I do not think this love will last till Spring,
It was in wombs and tombs and cellars carved
And trained, like Ivy, on dank walls to cling,
Lacing two souls that had been too long starved.
Excluding air and sun and wind and rain,
Bent on destroying someone’s muttered curse,
We tightly plaited dammed-up dreams with pain
And now the ebb-tide wills us wounds to nurse.
The year’s first crocus will be our death knell;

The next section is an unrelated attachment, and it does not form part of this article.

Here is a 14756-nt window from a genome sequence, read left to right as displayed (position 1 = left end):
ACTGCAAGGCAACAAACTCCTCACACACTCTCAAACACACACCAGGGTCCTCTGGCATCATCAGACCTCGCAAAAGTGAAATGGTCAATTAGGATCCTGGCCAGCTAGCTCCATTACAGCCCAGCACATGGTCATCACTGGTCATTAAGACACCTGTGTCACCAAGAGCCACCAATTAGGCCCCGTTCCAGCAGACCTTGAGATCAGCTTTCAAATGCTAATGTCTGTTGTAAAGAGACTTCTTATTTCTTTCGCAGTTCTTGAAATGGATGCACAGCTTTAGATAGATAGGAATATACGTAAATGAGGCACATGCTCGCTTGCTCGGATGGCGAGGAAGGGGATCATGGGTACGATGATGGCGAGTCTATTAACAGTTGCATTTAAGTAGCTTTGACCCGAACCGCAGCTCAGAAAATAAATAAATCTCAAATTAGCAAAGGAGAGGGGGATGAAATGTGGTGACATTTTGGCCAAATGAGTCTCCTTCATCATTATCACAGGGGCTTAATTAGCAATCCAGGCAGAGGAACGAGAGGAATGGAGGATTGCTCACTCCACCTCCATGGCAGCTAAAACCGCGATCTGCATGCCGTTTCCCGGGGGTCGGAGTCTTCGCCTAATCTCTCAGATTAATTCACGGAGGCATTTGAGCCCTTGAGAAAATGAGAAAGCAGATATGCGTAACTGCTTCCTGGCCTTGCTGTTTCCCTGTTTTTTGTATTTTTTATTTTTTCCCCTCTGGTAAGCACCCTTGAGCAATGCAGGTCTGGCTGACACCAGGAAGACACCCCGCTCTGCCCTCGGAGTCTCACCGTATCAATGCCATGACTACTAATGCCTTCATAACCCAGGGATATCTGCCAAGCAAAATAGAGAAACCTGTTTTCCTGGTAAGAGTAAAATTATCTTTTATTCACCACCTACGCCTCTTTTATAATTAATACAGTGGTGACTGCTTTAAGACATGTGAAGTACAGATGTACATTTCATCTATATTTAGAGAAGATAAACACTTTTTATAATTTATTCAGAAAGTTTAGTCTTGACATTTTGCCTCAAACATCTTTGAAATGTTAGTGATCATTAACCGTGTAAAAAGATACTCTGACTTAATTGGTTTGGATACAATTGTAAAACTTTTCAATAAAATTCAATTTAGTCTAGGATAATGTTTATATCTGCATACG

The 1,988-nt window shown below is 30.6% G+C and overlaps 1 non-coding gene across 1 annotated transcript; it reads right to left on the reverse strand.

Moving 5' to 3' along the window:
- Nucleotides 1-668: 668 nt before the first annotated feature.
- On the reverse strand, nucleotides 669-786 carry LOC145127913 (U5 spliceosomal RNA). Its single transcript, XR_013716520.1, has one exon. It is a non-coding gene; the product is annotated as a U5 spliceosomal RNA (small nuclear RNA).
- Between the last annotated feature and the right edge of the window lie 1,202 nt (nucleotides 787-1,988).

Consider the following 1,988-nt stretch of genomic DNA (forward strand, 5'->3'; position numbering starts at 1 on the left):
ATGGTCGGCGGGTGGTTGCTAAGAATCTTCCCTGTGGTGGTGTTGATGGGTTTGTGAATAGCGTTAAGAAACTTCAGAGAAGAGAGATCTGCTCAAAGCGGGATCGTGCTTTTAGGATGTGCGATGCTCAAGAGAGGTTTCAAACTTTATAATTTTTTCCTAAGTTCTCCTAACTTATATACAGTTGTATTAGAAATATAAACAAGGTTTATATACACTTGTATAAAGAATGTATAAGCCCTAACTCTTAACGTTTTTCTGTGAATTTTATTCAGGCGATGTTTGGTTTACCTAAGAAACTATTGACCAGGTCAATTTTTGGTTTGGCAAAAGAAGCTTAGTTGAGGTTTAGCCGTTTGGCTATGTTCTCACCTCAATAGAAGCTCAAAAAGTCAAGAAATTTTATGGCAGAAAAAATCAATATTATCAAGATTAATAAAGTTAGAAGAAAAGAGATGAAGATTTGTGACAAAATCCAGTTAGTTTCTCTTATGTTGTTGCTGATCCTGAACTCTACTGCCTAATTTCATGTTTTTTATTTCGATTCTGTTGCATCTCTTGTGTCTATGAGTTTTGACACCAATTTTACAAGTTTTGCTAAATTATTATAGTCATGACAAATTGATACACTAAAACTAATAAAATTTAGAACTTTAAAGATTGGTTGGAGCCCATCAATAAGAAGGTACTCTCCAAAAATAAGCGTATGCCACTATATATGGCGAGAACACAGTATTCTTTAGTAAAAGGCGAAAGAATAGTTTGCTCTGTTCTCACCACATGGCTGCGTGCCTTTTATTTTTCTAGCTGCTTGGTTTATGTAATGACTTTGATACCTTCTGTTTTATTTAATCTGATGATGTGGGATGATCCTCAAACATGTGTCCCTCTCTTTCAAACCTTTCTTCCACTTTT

The song of the first robin will incite
The thawing, waxing, sunlight to repel
A love that cannot turn away from night.
Poet and playwright Hazel Crawley was born in Newark and served in the Women’s Army Corps during World War II. These lines are from her 1975 collection Erratica.